The secret of Finance Minister Bill English’s radical reforms to the country’s social services is now out.
Treasury has released a series of studies and data which show how it is possible to identify children who will later each cost the taxpayer hundreds of thousands of dollars as drop out of school, go on a benefit, become solo parents and probably end up with a custodial corrections sentence,
It’s grim reading and paints a picture of a “Once Were Warriors” New Zealand.
But the data forms the basis of the new approach to social services which is to target these people, which the Government calls “social investment”.
And Finance Minister Bill English says it is working and will eventually save billions of dollars.
“By focusing on social investment, last year the expected cost of supporting current beneficiaries over their lifetimes was reduced by $7.5 billion – with $2.2 billion of this due to steps we have taken as a government,” he told a Wellington business audience last week.
That’s not massive – Mr English defines lifetimes as 25 years so what he’s really saying is that the potential savings could be about $300 million a year.
Even so, it’s in the same fiscal ball park as Arts and Culture, Building and Housing, Maori Development or Environment.
So who are these people?
A Treasury study shows that for the children born in 1990/91 who were supported by a parent’s benefit for more than 75% of the time before they were aged 5 were:
- Three times more likely to have had a referral to Children Young Persons and Family youth justice services – indicating that they were suspected of having broken the law (12.9% compared to 4.4% of children overall)
- Nearly twice as likely to have failed to gain NCEA level 2 by age 21 (61.2% compared to 36.3% of children overall)
- Nearly three times as likely to have received a benefit while supporting a child, before age 21 (17.0% compared to 6.0% of children overall)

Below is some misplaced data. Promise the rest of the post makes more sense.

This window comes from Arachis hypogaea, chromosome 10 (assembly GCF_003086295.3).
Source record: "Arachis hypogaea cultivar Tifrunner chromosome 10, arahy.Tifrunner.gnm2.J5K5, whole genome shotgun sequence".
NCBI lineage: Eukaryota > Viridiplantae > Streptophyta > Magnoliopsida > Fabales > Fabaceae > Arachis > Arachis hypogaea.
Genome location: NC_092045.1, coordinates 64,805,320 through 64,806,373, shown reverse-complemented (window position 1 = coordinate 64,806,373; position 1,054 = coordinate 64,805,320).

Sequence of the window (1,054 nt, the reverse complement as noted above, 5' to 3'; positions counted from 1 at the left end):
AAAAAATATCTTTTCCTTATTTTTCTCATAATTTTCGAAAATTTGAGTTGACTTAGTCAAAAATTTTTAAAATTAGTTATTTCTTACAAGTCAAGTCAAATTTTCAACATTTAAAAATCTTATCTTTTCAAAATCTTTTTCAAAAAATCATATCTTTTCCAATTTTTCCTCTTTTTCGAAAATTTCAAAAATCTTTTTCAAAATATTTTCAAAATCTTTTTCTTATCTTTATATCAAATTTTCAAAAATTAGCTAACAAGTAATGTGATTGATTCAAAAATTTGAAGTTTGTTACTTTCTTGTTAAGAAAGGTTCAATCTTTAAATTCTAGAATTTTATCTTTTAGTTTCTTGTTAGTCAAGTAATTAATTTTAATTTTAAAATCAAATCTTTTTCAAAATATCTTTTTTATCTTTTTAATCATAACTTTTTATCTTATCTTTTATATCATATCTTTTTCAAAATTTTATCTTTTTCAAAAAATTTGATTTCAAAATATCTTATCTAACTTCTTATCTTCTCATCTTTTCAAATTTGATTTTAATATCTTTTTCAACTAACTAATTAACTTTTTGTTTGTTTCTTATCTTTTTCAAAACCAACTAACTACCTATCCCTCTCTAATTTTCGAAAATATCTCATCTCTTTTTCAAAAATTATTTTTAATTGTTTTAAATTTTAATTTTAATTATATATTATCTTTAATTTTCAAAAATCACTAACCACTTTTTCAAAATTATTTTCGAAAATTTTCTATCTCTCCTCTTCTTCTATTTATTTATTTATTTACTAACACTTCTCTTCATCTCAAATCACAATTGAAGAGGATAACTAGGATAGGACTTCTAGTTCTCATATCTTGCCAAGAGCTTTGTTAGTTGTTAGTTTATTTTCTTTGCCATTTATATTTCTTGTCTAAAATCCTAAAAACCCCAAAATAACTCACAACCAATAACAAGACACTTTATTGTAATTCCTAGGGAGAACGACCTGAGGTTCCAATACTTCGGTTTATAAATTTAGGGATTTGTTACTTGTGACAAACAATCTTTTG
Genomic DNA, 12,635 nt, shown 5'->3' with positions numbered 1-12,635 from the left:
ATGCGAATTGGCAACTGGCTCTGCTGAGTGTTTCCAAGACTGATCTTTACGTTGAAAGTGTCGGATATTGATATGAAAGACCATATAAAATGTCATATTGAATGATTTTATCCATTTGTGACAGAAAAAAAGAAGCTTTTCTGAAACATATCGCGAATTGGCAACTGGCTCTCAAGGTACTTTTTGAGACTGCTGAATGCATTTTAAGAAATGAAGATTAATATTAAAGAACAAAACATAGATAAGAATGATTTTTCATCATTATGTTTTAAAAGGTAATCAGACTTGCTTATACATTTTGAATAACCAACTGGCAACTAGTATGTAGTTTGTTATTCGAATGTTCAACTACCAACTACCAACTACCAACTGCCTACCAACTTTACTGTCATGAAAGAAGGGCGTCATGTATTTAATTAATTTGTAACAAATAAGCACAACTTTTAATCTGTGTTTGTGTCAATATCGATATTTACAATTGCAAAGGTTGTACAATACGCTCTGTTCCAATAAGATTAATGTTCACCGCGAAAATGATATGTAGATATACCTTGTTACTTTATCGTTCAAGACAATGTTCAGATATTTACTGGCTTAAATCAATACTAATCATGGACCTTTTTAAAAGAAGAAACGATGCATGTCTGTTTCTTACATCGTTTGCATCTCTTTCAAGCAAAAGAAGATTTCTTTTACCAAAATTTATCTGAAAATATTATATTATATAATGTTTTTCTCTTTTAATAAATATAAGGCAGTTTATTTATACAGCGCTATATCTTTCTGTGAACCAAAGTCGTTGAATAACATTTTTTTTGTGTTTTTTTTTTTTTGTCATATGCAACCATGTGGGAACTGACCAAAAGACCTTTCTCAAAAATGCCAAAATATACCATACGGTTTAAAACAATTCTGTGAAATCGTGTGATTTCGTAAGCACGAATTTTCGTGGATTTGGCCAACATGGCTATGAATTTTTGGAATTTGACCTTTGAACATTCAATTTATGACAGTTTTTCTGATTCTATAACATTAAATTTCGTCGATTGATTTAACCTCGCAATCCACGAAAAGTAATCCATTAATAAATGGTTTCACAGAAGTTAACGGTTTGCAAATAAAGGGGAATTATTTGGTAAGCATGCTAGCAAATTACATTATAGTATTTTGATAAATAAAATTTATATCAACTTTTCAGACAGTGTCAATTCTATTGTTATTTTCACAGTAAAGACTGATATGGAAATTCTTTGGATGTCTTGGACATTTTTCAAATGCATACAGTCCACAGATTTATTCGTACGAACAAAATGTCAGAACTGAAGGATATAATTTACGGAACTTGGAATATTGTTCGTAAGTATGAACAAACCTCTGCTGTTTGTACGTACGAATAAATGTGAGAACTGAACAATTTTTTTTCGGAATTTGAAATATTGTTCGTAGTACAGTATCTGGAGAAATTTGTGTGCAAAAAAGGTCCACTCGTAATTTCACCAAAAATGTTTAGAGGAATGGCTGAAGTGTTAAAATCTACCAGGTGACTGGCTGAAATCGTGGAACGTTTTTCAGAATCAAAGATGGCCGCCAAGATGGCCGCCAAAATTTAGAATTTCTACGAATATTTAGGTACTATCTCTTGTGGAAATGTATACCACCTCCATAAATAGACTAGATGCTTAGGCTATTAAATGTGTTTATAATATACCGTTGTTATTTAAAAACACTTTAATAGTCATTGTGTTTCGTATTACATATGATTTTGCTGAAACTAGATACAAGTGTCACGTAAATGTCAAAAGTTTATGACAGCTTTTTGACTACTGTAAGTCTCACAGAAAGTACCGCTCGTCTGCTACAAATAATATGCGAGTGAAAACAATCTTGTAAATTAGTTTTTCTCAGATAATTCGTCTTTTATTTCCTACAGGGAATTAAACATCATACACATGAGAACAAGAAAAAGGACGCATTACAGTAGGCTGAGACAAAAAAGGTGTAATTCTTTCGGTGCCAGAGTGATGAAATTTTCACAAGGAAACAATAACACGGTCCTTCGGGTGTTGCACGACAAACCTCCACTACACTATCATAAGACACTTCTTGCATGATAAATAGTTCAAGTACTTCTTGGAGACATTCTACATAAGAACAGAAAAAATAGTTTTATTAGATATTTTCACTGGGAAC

- Three times more likely to have been on benefit for more than 2 years before age 21 (22.6% compared to 7.7% of children overall)
- Three times more likely to have served custodial or community sentence before age 21 (19.9% compared to 7.1% of children overall)
- The estimated total costs associated with the provision of income support, CYF and corrections services for these children were more than 3 times higher than the comparable costs for children overall ($91,200 compared to $26,400).
Treasury estimates that each of these people could cost up to $350,000 before they are 35.
What the Ministry f Social Development is now doing is correlating all this data to pin point those most at risk.
There are three key indicators; having parents who have been on benefits for a long period of time; being referred to Children Young persons and Family and having a parent serving a custodial sentence.
The data is detailed and shows, for example, that these people are most likely to live in the far north, Gisborne, the central North Island or Whanganui.
In other data released by the Government last week those areas are all among the worst performing economies in the country and include the three highest unemployment regions.
Chief Youth Court Judge Andrew Becroft sees similar trends in his courts but he also sees some good news. Speaking on TVOne’s “Q+A” yesterday he said there was a 50% drop in young people coming to court.
“The numbers have never been lower,” he said.
But those who do appear display similar characteristics to those talked about in the treasury studies.
“ Most of the serious young offenders in the Youth Court are the most damaged, the most dysfunctional, the most disadvantaged children in New Zealand and they come from backgrounds of relative poverty, but that’s not an overwhelming causative factor<” he said.
“They come from transient families, violent families, abusive families, families where fathers or siblings are in prison, families where there’s chronic third-generation violence.
“And we are beginning to see in a small group – it’s only 2000 or so in Youth Court in New Zealand – that dominate the headlines, but we’re seeing that sort of violence that should rightly concern the whole nation.”
What has changed the whole way the Government’s social services are now targeting the most dysfunctional young people is two things — the increasing sophistication of data, and as Mr English candidly admitted last week, the need to save money.